Plastic Free July
July sees the annual plastic-free challenge aimed at helping people reduce the amount of plastic waste they produce. Are you feeling a bit daunted by the challenge of cutting out plastic for a month?
Well, first it’s important to understand what ‘plastic-free’ really means – or what it doesn’t mean.
It doesn’t mean living entirely without plastic. That’s nigh-on impossible in today’s world.
It means, really, living ‘plastic-smart’ – or, more specifically, avoiding unnecessary plastic.
Here are some tips to help you on your way:
1. Don’t try to be perfect.
It’s a tall order to buy no new plastic for a month.
Our pace of life means we rely, to varying degrees, on convenience – and plastic is the ultimate material for providing that. So, if it’s simply too much to forego plastic packaging entirely, try to commit to cutting out a few things.
Easy wins might include avoiding bottled water or fizzy drinks and refilling your own bottle at home, or making your sandwiches at home rather than buying a plastic-wrapped lunch – and using your Tupperware rather than cling-film.
Think about what you actually need and whether any of it really falls into the category of ‘desire’ – stuff you think you need, because it brings some fleeting pleasure, but may in the longer term be hurting your pocket or your body or the planet.
2. Think ‘plastic-smart’ rather than ‘plastic-free’.
It isn’t easy to buy bread that isn’t wrapped in plastic when the only time you get to buy food is spent in a weekly rush round the supermarket, and how many of us will buy a box of cereal this month?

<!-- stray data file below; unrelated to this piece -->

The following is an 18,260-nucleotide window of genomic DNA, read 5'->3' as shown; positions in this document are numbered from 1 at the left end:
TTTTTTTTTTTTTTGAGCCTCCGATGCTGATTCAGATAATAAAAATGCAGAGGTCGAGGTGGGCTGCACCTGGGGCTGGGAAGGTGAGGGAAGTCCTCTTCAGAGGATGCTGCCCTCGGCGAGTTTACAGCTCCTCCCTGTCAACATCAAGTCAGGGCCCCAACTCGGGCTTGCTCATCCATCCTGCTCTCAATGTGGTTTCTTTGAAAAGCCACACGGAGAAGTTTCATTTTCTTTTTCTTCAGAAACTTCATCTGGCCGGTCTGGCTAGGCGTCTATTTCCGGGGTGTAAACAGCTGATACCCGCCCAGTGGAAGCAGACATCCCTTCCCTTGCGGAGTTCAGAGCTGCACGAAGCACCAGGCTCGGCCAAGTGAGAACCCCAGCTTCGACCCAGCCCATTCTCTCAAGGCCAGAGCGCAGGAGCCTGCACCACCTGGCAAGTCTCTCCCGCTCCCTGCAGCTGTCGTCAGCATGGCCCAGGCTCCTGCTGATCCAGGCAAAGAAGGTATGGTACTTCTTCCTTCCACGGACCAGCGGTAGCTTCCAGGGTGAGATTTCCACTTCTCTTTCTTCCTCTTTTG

Are we saying we should be avoiding these altogether in July, or can we use this month as a chance to think more closely about our consumption of this plastic and how it might be put to other uses?
Think about how you can reuse the plastic you have already.
Avoiding plastic is easier for some people than for others. There is plastic everywhere we turn. ‘Plastic-free’ is a bit misleading in that it isn’t really about living entirely without plastic, but about avoiding as much as possible bringing unnecessary plastic into our lives.
3. Understand that the point isn’t really to seek an alternative to plastic so much as it is to reduce our consumption of the products it contains.
What the packaging contains is often at least as environmentally harmful as the packaging itself, and whatever the packaging is made from will cause harm in one way or another – whether that’s in production, transportation, disposal or all of these.